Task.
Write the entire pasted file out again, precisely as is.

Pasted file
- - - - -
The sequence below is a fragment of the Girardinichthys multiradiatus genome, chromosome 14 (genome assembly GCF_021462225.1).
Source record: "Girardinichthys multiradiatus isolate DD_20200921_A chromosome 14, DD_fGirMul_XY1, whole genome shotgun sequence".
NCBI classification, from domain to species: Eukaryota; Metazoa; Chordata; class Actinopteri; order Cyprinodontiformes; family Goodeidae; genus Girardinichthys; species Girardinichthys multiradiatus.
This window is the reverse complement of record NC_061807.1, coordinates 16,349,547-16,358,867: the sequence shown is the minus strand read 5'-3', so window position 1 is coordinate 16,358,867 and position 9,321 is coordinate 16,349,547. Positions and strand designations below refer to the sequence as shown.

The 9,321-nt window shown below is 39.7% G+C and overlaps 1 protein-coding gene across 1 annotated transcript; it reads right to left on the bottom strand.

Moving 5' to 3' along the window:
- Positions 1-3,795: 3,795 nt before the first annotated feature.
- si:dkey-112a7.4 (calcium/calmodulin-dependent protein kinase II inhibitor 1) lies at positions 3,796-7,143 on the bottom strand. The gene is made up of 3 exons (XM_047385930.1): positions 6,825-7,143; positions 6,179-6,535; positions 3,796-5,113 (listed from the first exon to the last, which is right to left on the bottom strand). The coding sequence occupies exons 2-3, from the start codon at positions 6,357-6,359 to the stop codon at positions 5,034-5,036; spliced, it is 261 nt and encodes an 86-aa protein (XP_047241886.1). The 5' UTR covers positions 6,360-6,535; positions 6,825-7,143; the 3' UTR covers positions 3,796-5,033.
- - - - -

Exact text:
The sequence below is a fragment of the Girardinichthys multiradiatus genome, chromosome 14 (genome assembly GCF_021462225.1).
Source record: "Girardinichthys multiradiatus isolate DD_20200921_A chromosome 14, DD_fGirMul_XY1, whole genome shotgun sequence".
NCBI classification, from domain to species: Eukaryota; Metazoa; Chordata; class Actinopteri; order Cyprinodontiformes; family Goodeidae; genus Girardinichthys; species Girardinichthys multiradiatus.
This window is the reverse complement of record NC_061807.1, coordinates 16,349,547-16,358,867: the sequence shown is the minus strand read 5'-3', so window position 1 is coordinate 16,358,867 and position 9,321 is coordinate 16,349,547. Positions and strand designations below refer to the sequence as shown.

The 9,321-nt window shown below is 39.7% G+C and overlaps 1 protein-coding gene across 1 annotated transcript; it reads right to left on the bottom strand.

Moving 5' to 3' along the window:
- Positions 1-3,795: 3,795 nt before the first annotated feature.
- si:dkey-112a7.4 (calcium/calmodulin-dependent protein kinase II inhibitor 1) lies at positions 3,796-7,143 on the bottom strand. The gene is made up of 3 exons (XM_047385930.1): positions 6,825-7,143; positions 6,179-6,535; positions 3,796-5,113 (listed from the first exon to the last, which is right to left on the bottom strand). The coding sequence occupies exons 2-3, from the start codon at positions 6,357-6,359 to the stop codon at positions 5,034-5,036; spliced, it is 261 nt and encodes an 86-aa protein (XP_047241886.1). The 5' UTR covers positions 6,360-6,535; positions 6,825-7,143; the 3' UTR covers positions 3,796-5,033.